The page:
Some of the Best Opening Lines of Books

by | Jun 20, 2018



In an interview in The Atlantic, Stephen King said this about opening lines of books:

There are all sorts of theories and ideas about what constitutes a good opening line . . . . But there’s one thing I’m sure about. An opening line should invite the reader to begin the story. It should say: Listen. Come in here. You want to know about this.

I compiled the below list both from perusing quite a few lists as well as my own favorites. The below list contains some famous opening lines and others more obscure. I would love to know what you think the best opening lines are via the comments below. Here’s my list in no particular order:

“It is a truth universally acknowledged, that a single man in possession of a good fortune, must be in want of a wife.”  – Pride and Prejudice by Jane Austen

“The moon blew up without warning and for no apparent reason.” – Seveneves by Neal Stephenson 

“The man in black fled across the desert and the Gunslinger followed.” – The Gunslinger, book one of The Dark Tower Series by Stephen King.

“Happy families are all alike; every unhappy family is unhappy in its own way.”
Anna Karenina by Leo Tolstoy.

“Who is John Galt?” – Atlas Shrugged by Ayn Rand.

“Far out in the uncharted backwaters of the unfashionable end of the western spiral arm of the Galaxy lies a small, unregarded yellow sun. Orbiting this at a distance of roughly ninety-eight million miles is an utterly insignificant little blue-green planet whose ape-descended life forms are so amazingly primitive that they still think digital watches are a pretty neat idea.“ – The Hitchhiker’s Guide to the Galaxy by Douglas Adams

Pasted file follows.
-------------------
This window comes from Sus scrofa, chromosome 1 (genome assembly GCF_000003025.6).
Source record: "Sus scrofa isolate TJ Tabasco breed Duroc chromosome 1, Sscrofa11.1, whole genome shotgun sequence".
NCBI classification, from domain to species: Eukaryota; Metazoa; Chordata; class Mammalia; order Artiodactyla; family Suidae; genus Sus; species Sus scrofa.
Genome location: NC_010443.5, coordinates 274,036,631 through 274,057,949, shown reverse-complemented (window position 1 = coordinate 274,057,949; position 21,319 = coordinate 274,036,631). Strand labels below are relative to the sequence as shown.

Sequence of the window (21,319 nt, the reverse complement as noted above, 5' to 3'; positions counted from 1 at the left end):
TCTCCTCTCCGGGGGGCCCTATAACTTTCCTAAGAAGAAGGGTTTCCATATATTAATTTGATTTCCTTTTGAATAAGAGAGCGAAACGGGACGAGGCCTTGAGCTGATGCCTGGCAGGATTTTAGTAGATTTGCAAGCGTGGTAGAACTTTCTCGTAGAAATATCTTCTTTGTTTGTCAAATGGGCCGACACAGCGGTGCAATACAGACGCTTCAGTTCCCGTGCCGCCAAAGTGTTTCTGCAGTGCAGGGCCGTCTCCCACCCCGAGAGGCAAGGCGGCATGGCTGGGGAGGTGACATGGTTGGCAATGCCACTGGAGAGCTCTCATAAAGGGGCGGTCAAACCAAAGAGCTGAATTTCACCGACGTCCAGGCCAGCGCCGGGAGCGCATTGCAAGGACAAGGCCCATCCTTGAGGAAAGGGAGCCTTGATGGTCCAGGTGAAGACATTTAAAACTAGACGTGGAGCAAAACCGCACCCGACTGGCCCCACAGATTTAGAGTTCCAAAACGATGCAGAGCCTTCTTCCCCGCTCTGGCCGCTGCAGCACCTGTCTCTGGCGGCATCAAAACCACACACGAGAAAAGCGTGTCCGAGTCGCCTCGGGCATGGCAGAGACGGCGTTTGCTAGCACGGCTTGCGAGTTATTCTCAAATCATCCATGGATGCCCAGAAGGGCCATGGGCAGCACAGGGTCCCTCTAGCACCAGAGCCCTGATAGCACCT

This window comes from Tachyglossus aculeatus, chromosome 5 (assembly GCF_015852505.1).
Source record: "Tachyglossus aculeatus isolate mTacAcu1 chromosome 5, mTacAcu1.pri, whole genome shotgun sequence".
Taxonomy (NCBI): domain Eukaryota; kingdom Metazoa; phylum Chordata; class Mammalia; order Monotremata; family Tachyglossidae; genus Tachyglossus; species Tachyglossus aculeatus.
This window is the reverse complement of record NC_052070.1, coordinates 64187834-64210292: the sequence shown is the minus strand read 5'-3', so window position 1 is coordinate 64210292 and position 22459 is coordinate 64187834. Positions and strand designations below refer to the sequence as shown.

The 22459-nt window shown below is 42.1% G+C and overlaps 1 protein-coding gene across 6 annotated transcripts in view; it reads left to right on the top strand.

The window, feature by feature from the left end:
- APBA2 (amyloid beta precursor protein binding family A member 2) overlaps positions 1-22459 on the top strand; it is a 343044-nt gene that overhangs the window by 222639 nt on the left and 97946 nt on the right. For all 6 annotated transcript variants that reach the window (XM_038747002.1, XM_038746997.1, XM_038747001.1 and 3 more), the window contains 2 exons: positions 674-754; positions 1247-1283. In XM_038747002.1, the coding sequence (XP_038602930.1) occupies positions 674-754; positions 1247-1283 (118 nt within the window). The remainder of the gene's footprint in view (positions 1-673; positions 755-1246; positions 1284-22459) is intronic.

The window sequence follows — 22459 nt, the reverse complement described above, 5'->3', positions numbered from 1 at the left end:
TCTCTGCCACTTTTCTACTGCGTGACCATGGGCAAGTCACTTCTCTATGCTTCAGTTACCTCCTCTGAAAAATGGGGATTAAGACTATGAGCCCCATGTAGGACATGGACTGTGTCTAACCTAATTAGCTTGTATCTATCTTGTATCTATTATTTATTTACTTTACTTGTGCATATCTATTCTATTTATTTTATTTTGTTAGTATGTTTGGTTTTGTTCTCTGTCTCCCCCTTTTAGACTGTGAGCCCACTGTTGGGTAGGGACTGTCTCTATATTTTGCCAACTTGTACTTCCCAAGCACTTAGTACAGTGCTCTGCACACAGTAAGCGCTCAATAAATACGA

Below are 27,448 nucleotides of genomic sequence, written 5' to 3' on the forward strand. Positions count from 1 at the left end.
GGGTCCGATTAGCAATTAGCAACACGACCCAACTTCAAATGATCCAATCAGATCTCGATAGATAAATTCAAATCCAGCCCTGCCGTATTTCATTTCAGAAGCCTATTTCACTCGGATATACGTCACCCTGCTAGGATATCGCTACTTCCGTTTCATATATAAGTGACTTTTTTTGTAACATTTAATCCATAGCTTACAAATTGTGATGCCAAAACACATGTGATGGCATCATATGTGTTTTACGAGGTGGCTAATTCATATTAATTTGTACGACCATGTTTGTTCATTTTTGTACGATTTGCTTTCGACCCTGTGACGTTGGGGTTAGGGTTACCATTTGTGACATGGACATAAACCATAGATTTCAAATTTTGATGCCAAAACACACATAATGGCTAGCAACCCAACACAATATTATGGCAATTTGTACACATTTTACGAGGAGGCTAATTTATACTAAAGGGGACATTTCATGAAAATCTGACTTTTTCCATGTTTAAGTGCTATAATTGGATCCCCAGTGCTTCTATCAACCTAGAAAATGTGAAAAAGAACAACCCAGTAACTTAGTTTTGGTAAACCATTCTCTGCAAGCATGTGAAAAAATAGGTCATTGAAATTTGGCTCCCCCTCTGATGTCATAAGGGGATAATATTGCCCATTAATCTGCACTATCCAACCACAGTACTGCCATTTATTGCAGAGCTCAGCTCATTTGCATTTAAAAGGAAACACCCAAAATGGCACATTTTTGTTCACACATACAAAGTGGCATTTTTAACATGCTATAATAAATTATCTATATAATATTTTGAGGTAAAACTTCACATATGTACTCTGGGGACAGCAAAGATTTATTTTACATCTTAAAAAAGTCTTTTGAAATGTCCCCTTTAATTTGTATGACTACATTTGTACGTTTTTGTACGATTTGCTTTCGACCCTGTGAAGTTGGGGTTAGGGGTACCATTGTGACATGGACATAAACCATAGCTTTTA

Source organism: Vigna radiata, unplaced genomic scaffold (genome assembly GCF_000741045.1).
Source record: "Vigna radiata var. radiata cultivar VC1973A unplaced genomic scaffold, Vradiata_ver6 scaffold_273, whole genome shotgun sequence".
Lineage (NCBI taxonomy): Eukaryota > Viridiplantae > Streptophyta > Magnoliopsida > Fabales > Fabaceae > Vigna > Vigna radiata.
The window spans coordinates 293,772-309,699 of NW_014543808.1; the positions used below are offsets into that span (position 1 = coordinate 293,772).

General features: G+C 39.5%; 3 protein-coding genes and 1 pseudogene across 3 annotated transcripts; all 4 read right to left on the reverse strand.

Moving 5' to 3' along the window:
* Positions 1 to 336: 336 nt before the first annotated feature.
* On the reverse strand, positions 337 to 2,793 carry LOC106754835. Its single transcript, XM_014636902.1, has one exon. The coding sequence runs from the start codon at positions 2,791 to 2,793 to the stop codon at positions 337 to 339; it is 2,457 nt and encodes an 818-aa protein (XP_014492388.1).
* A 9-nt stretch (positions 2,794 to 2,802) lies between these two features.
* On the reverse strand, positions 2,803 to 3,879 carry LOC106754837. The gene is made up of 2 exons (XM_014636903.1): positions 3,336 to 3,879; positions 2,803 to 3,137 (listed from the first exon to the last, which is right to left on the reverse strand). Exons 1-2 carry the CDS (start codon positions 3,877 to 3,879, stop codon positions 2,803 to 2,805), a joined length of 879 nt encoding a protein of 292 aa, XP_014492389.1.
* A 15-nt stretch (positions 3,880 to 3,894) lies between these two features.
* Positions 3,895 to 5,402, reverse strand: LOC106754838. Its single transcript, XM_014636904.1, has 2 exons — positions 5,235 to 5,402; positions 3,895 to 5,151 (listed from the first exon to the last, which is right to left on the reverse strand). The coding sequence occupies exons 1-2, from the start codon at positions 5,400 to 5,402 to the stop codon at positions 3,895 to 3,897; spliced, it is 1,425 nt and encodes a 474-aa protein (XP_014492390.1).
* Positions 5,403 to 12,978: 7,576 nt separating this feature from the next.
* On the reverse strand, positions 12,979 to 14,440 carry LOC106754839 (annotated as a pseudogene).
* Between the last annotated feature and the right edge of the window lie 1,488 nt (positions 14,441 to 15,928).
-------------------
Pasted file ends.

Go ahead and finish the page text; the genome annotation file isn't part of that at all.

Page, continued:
“It was a queer, sultry summer, the summer they electrocuted the Rosenbergs, and I didn’t know what I was doing in New York.” – The Bell Jar by Sylvia Plath.

“This is a tale of a meeting of two lonesome, skinny, fairly old white men on a planet which was dying fast.” – Breakfast of Champions by Kurt Vonnegut.

“It was love at first sight. The first time Yossarian saw the chaplain he fell madly in love with him.” – Catch-22 by Joseph Heller.

“The snow in the mountains was melting and Bunny had been dead for several weeks before we came to understand the gravity of our situation.” – The Secret History by Donna Tartt

“I’m pretty much fucked.” – The Martian by Andy Weir.

“In a hole in the ground there lived a hobbit. Not a nasty, dirty, wet hole, filled with the ends of worms and an oozy smell, nor yet a dry, bare, sandy hole with nothing in it to sit down on or to eat: it was a hobbit-hole, and that means comfort.” – The Hobbit by J.R.R. Tolkien

“The circus arrives without warning. No announcements precede it, no paper notices on downtown posts and billboards, no mentions or advertisements in local newspapers. It is simply there, when yesterday it was not.” – The Night Circus by Erin Morgenstern.

“Mr Sherlock Holmes, who was usually very late in the mornings, save upon those not infrequent occasions when he stayed up all night, was seated at the breakfast table.” – The Hound of the Baskervilles, by Arthur Conan Doyle.

“There was no possibility of taking a walk that day.” – Jane Eyre by Charlotte Bronte.

“ I was born twice: first, as a baby girl, on a remarkably smogless Detroit day in January of 1960; and then again, as a teenage boy, in an emergency room near Petoskey, Michigan, in August of 1974.” – Middlesex by Jeffrey Eugenides.

“It was a bright cold day in April, and the clocks were striking thirteen.” – Nineteen Eighty-Four by George Orwell.

“If you are interested in stories with happy endings, you would be better off reading some other books. In this book, not only is there no happy ending, there is no happy beginning and very few happy things in the middle.” – The Bad Beginning by Lemony Snicket